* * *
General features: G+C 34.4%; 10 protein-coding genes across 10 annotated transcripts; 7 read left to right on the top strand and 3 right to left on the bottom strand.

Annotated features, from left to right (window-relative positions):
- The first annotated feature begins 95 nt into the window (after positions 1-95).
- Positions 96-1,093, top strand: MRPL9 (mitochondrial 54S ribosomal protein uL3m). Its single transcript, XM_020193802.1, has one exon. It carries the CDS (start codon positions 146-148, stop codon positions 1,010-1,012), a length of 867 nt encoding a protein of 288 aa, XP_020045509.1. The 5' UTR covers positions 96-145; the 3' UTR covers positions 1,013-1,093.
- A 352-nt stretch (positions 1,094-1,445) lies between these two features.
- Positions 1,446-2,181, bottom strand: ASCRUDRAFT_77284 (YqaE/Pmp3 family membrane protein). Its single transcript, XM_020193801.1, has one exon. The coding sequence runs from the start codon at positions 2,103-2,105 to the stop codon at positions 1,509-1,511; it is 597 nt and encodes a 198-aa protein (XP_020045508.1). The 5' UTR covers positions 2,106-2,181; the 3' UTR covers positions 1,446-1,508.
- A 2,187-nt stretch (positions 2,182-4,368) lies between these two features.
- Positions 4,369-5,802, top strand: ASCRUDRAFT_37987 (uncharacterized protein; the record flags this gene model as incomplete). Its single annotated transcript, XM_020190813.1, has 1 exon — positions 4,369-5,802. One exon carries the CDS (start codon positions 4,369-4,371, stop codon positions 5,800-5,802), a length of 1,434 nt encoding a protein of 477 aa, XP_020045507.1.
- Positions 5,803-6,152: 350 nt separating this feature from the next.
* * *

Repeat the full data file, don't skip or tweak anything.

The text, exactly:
General features: G+C 34.4%; 10 protein-coding genes across 10 annotated transcripts; 7 read left to right on the top strand and 3 right to left on the bottom strand.

Annotated features, from left to right (window-relative positions):
- The first annotated feature begins 95 nt into the window (after positions 1-95).
- Positions 96-1,093, top strand: MRPL9 (mitochondrial 54S ribosomal protein uL3m). Its single transcript, XM_020193802.1, has one exon. It carries the CDS (start codon positions 146-148, stop codon positions 1,010-1,012), a length of 867 nt encoding a protein of 288 aa, XP_020045509.1. The 5' UTR covers positions 96-145; the 3' UTR covers positions 1,013-1,093.
- A 352-nt stretch (positions 1,094-1,445) lies between these two features.
- Positions 1,446-2,181, bottom strand: ASCRUDRAFT_77284 (YqaE/Pmp3 family membrane protein). Its single transcript, XM_020193801.1, has one exon. The coding sequence runs from the start codon at positions 2,103-2,105 to the stop codon at positions 1,509-1,511; it is 597 nt and encodes a 198-aa protein (XP_020045508.1). The 5' UTR covers positions 2,106-2,181; the 3' UTR covers positions 1,446-1,508.
- A 2,187-nt stretch (positions 2,182-4,368) lies between these two features.
- Positions 4,369-5,802, top strand: ASCRUDRAFT_37987 (uncharacterized protein; the record flags this gene model as incomplete). Its single annotated transcript, XM_020190813.1, has 1 exon — positions 4,369-5,802. One exon carries the CDS (start codon positions 4,369-4,371, stop codon positions 5,800-5,802), a length of 1,434 nt encoding a protein of 477 aa, XP_020045507.1.
- Positions 5,803-6,152: 350 nt separating this feature from the next.